Say and tell
Although both of these words are used in both direct and indirect speech, say is more usual than tell in direct speech. This is because say can refer to any sort of speech, while tell always means "instruct" or "inform".
The verb tell is usually followed by an object, that is, we usually say who is told.
- "Put the money in the slot", he said.
- "Put the money in the slot", he told me.
- "You have to leave now", she said.
- "You have to leave now", she told me.
- We said, "Happy birthday!" (NOT We told him, "Happy birthday").
- "Where do you live?" he said. (NOT "Where do you live?" he told me).
Say is more commonly used without an object, but when it does have one, we use the word "to".
- I told her that she was wrong.
- They told us that we could keep the objects.
When tell has the meaning of "instruct", it can be followed by an object and an infinitive.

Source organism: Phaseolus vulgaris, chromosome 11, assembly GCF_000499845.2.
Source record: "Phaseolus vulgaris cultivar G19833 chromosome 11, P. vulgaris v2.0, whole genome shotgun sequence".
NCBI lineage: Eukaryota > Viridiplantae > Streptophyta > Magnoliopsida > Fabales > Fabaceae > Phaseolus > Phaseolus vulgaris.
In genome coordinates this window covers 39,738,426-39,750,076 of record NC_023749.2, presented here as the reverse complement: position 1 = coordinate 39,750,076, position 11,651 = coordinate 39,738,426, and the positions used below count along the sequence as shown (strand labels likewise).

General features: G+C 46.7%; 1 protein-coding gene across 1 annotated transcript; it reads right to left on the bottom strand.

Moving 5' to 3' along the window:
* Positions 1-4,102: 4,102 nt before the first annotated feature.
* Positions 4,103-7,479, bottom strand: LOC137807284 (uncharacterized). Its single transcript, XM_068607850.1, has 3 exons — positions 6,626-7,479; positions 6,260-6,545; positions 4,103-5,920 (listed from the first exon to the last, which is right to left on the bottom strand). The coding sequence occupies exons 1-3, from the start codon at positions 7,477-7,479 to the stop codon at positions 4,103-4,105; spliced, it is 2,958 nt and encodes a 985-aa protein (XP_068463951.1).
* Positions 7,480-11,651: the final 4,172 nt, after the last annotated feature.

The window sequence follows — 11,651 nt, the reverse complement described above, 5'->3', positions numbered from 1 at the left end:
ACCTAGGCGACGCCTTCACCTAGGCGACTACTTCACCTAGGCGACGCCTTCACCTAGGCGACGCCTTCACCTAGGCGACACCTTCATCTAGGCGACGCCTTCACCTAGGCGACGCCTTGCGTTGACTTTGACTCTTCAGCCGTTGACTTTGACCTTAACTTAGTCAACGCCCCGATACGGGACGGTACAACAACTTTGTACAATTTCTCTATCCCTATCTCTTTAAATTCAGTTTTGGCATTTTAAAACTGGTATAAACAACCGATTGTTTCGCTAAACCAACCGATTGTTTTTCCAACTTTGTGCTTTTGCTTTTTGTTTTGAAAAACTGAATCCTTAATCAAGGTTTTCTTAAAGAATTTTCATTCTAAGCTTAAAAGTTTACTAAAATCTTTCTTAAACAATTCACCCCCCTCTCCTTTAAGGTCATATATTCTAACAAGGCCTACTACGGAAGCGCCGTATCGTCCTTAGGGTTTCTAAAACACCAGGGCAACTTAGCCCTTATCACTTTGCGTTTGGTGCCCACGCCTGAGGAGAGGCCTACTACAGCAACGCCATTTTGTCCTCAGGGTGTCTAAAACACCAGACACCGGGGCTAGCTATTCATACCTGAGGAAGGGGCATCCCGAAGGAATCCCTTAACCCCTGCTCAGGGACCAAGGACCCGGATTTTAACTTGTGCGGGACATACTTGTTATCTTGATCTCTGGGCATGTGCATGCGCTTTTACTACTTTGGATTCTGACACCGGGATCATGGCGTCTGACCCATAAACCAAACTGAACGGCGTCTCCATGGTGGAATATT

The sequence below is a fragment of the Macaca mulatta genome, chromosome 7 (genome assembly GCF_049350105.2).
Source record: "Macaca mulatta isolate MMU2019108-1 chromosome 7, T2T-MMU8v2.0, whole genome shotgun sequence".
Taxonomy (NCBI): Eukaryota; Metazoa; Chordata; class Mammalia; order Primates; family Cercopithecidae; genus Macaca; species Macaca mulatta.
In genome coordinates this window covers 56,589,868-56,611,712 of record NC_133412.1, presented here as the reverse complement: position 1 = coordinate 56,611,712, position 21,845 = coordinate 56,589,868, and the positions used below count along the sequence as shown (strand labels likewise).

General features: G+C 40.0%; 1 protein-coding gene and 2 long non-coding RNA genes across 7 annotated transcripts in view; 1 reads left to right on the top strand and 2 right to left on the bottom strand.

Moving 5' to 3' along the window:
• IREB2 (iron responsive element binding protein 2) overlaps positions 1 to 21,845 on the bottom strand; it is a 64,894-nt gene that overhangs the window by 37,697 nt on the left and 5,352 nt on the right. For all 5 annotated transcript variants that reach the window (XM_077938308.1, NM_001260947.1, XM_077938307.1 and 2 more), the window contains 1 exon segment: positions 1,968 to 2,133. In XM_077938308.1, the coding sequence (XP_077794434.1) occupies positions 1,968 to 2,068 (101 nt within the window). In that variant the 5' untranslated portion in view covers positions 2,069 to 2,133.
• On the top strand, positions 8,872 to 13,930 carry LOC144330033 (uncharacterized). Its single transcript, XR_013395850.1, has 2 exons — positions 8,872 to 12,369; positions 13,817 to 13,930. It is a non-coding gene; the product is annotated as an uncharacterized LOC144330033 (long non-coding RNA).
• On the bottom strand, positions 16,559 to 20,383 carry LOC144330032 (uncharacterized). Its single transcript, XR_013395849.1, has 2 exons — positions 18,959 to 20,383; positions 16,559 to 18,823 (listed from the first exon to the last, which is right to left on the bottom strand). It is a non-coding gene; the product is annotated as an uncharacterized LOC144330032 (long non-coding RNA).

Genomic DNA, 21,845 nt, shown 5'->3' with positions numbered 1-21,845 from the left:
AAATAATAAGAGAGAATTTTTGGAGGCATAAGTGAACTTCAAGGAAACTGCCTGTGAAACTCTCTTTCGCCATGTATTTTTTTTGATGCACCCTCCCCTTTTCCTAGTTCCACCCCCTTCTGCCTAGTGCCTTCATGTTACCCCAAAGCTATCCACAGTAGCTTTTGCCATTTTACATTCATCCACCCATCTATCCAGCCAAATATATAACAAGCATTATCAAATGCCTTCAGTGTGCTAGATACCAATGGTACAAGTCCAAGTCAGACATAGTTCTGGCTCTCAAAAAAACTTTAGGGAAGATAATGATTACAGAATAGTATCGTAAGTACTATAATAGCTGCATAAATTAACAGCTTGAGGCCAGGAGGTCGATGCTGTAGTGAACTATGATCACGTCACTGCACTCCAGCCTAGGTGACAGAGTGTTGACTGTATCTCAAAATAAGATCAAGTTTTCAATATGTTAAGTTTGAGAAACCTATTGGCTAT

- I said that she was wrong. (NOT I said her that …).
- I said to her that she was wrong.
We cannot use say in this way.
- She told me to leave.
- They told us to keep the objects.
Tell is used (with or without a personal object) in some common expressions:
For more information on say and tell, see the following links:
- Tell a story (He told (us) a frightening story).
- Tell a joke (I'll tell (you) a joke I heard today).
- Tell a lie (She told (me) a lie).
- Tell the truth (Next time, she will tell (me) the truth).
- Tell the difference (Can you tell (me) the difference between a frog and a toad?).
- Tell the time (I can't tell (you) the time because it's too dark).
English Grammar and Writing : English language courses, English Grammar Online
For further examples, see the Web Concordancer:
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